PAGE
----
Cement is a the favorite building material of many, thanks to its water holding capacity, reliability and affordability. But it is also responsible for almost 8% of the carbon emissions on the planet.
However, since 2005, Mysuru-based architect Rajesh Kumar Jain has been taking concrete steps to reduce this carbon footprint. Through his venture, called the Regional Low Energy Environment-Friendly (RLEEF), the 45-year-old reuses cement from construction debris to build sustainable and zero waste infrastructure. So far, he has built around 175 houses using this debris, which includes his office. It is made entirely of waste material that has been carelessly dumped in isolated parts of the city, or on riverbeds.
A cause for sustainability
“I was always inclined towards working in sustainable architecture, and academics allowed me to gain better insight into the matter. I learned about the health hazards of cement on human lives and nature, which is why I took up the challenge to reuse cement in my final-year academic project” he told.
“Construction debris from old buildings is often dumped along the riverside and chokes the water bodies. Local governing bodies have a tough time managing such waste, as there is no robust system in place to tackle the issue. Also, manufacturing cement involves the emission of harmful gases, excess use of water, and extracting natural resources from the quarry,” he added, stating that careless management of construction debris at times is as hazardous as plastic.
Rajesh collects debris and processes it manually into fine granules with the help of labourers. The method involves identifying the strength and quality of the material. Depending on extent of usage, the waste is used to make tiles, walls or the foundation. All these buildings have rainwater harvesting structures, solar power plants, and kitchen wastewater treatment.
A host of eco-friendly features
The building is designed in a manner that requires no air conditioning or ceiling fans during summers.
Explaining the approach, Rajesh says, “The buildings I recommen1d usually have a cylindrical water tank, light roof with micro-concrete slabs, jaali clay blocks used as parapets, tile cladding blocks and cudappah stone. The walls are built by interlocking stabilised earth blocks in an arched form. The windows and doors are reused from previous construction debris as well.”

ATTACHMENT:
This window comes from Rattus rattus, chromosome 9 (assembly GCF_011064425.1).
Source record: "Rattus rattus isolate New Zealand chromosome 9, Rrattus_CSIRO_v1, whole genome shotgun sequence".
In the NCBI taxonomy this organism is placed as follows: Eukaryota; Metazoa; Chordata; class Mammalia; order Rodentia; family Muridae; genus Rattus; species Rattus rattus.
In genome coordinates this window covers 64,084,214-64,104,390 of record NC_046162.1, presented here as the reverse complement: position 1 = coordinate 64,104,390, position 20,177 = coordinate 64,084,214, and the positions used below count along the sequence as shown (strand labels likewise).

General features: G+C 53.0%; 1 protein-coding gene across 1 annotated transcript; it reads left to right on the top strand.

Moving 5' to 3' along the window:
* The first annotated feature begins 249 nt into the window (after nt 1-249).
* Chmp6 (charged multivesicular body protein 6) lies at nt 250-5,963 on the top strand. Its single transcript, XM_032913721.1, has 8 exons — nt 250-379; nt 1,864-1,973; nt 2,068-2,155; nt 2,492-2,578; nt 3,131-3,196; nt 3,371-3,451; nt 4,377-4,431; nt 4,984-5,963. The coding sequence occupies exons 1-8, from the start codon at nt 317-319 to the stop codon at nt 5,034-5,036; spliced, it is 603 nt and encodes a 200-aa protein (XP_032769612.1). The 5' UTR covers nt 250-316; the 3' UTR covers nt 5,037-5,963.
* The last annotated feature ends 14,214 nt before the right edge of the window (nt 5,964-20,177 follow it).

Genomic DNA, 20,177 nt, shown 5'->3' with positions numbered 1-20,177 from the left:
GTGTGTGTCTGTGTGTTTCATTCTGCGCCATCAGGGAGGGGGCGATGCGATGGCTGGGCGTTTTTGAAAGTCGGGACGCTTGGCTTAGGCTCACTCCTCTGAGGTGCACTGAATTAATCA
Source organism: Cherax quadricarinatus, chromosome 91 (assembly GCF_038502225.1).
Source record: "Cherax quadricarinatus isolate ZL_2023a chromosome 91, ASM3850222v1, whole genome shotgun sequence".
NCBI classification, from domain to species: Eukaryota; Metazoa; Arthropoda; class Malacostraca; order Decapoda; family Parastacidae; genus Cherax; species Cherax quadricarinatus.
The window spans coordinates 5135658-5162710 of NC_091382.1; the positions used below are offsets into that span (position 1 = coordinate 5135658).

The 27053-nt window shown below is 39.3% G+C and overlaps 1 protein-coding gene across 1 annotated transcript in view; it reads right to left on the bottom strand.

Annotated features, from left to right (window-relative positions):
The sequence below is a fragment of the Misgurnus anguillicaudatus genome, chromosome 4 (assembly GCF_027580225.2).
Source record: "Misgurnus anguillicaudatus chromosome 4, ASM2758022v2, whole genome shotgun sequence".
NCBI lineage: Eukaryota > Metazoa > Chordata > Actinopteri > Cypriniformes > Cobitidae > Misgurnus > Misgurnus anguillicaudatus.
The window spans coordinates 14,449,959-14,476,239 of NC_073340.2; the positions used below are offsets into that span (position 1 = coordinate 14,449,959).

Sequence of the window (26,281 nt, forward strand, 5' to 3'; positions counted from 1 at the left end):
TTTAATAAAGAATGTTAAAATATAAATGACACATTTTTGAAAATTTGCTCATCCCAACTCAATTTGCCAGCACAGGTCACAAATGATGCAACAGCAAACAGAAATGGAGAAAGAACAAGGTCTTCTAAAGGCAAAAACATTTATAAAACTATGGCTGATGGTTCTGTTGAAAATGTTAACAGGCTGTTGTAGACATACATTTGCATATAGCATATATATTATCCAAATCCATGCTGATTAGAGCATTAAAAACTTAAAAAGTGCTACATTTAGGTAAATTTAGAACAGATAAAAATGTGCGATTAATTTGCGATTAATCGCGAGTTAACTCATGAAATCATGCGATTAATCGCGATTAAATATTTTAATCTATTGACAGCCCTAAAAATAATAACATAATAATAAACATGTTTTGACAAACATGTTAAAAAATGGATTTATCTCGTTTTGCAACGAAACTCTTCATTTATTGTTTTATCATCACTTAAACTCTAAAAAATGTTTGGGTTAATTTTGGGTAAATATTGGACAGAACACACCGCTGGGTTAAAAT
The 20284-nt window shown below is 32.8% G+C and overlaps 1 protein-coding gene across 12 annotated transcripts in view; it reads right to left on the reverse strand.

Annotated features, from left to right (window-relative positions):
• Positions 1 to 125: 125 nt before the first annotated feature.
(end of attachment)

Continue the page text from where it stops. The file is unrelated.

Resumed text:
The architect says that soil excavated from the construction site is used for making bricks.
“I prefer rectangular rooms against the square-shaped rooms, because they use less steel and concrete. To further reduce construction cost, I recommend introducing skylights to allow more ventilation and natural light inside the building,” he said.
He evades plastering costs by using alternative material like stones instead of steel and concrete.
‘Kind to the environment’
The rubble from construction waste that is used to make walls is water-resistant, economical, sustainable and reduces heat transfer.
“This eliminates the need to use natural resources like soil, stone from quarries, and so on. Additionally, it reduces the cost of transport and logistics for material. This further reduces carbon footprint,” he added.Advertisement
Rajesh says the most challenging part of his work is to convince the clients.
“Many are aware of the issue, but need a deeper explanation of how their decisions in building a house affect the environment. Clients are told how the use of high-energy consuming materials and technologies, high cost of construction, and running cost of building, directly cause environmental degradation, as well as an adverse impact on health. People carry the notion that only cement is synonymous with durability. I want to highlight examples of structures that are as economically viable as cement ones, and cause minimum damage to nature,” he added.
Michael Moraes, a retired navy official whose farmhouse Rajesh is constructing, said,
“After my retirement, my family and I wanted to live in harmony with nature. We wanted to grow our own food, and thus, opting for earth architecture over conventional construction made sense.”
Michael says he visited some of RLEEF’s earlier projects, and was impressed with the fact that the bricks used were from the same site of the project, and not baked in a kiln.
“The bricks were made using the compression technique, and did not chip. Also, some houses did not require fans during summers. Convinced with the quality and the eco-friendly features, we opted for this architecture, which is kind to the environment,” he said.
Making sustainability affordable
Many customers now come to Rajesh to build environment-friendly houses.
“Awareness has increased, and more people are now curious about such architecture. I am also glad I could train a few students who trust this method and follow the techniques in their professional lives,” he said.
Rajesh has prepared a booklet called ‘Green Home Guide’ with support from Mysore city corporation to create awareness. It contains information about eco-friendly alternative material and technologies possible to be used as various components of buildings.
However, despite using construction debris, building the house still costs the same as constructed from conventional methods. To make the concept economically viable, Rajesh has already initiated steps in the required direction.
“The current challenge we face is to reduce the cost of construction of such buildings. We are in the process of working with the local body to set up a unit to process construction debris and convert it into an asset. Recycling debris on a mass scale will significantly bring down the construction cost, and hopefully push people to opt for eco-friendly alternative housing,” he adds.